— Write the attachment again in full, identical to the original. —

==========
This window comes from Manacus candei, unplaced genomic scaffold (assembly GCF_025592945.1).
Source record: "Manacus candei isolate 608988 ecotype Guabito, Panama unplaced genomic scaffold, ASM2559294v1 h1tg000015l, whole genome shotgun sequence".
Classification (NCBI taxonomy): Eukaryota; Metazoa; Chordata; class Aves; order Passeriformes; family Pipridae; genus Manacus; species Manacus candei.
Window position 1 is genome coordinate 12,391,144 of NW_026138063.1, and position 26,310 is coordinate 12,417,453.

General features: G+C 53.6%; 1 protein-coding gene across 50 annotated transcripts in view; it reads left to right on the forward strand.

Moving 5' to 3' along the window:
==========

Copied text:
This window comes from Manacus candei, unplaced genomic scaffold (assembly GCF_025592945.1).
Source record: "Manacus candei isolate 608988 ecotype Guabito, Panama unplaced genomic scaffold, ASM2559294v1 h1tg000015l, whole genome shotgun sequence".
Classification (NCBI taxonomy): Eukaryota; Metazoa; Chordata; class Aves; order Passeriformes; family Pipridae; genus Manacus; species Manacus candei.
Window position 1 is genome coordinate 12,391,144 of NW_026138063.1, and position 26,310 is coordinate 12,417,453.

General features: G+C 53.6%; 1 protein-coding gene across 50 annotated transcripts in view; it reads left to right on the forward strand.

Moving 5' to 3' along the window: